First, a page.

PROHIBITION WOULD ADD COSTS TO RESTAURANTS OWNERS; HAND CART BAN COULD BE LIFTED
By Steven Tavares
|If approved, the ban on polystyrene|
containers at Hayward restaurants
would begin July 2011.
The ordinance would force restaurant within Hayward to switch to more expensive recyclable and biodegradable service products. A city staff report estimates most small to medium-sized restaurants may incur between $150-$250 in monthly costs associated with the proposed ordinance. Environmentally-friendly products typically costs 2-4 percent more than polystyrene versions, according to a city survey.
Concerns over the city costs of cleaning litter from its streets and unsustainable stress on landfills to handle to slowly degrading cups and plates led to the proposed ordinance.
Although, the ordinance would end the use of polystyrene by restaurants, it would not ban it outright. The sale of the containers at retail outlets in Hayward would continue. Foods packaged with polystyrene outside of city limits, but sold in Hayward would also be exempt.
The California Restaurant Association opposes the ban saying it does little to temper litter and hurts restaurants owners. The Hayward Chamber of Commerce recently asked the city to delay implementation of the ordinance citing the state of the economy. A timeline created by city staff says the ban on polystyrene could begin by July 2011.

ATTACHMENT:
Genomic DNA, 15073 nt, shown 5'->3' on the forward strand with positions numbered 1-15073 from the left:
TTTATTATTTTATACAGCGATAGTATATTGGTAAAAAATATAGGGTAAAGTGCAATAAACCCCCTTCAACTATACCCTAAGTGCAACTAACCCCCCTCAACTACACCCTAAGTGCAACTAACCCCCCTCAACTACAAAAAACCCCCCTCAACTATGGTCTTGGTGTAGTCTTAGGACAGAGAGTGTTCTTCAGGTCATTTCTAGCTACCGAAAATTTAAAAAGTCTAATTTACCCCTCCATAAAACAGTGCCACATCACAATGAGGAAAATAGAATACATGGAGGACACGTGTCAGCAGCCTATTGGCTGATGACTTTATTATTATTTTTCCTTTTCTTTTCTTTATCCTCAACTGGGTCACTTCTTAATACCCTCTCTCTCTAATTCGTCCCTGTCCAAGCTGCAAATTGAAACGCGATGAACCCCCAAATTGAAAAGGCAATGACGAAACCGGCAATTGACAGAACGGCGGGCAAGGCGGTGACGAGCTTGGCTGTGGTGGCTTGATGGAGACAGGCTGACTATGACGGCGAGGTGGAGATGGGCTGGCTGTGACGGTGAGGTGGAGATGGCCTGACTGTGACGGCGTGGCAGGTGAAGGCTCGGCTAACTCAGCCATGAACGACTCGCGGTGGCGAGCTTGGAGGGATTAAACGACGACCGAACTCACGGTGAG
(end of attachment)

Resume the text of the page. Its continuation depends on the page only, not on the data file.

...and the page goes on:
Neighboring cities that have approved ordinances against polystyrene containers include Oakland, Fremont, Richmond, Palo Alto and San Francisco.
The city council will also deal with the continued city-wide use of food sellers relying on hand cart to sell their products. Hayward currently prohibits the use of movable carts pushed by hand as opposed to stationary carts and catering trucks, which are allowed with a permit, but a push to make them legal could be underway.
According to the city, the low-priority of enforcing the ban by police has allowed the number of illegal push carts to increase. Many low-income and undocumented workers gravitate towards the use of push carts, according to the staff report, but they do not necessarily own the business.
The proposal would call for prospective push cart owners to obtain a permit and adhere to certain health standards before selling their perishable goods. A buffer zone around city schools could also be enacted.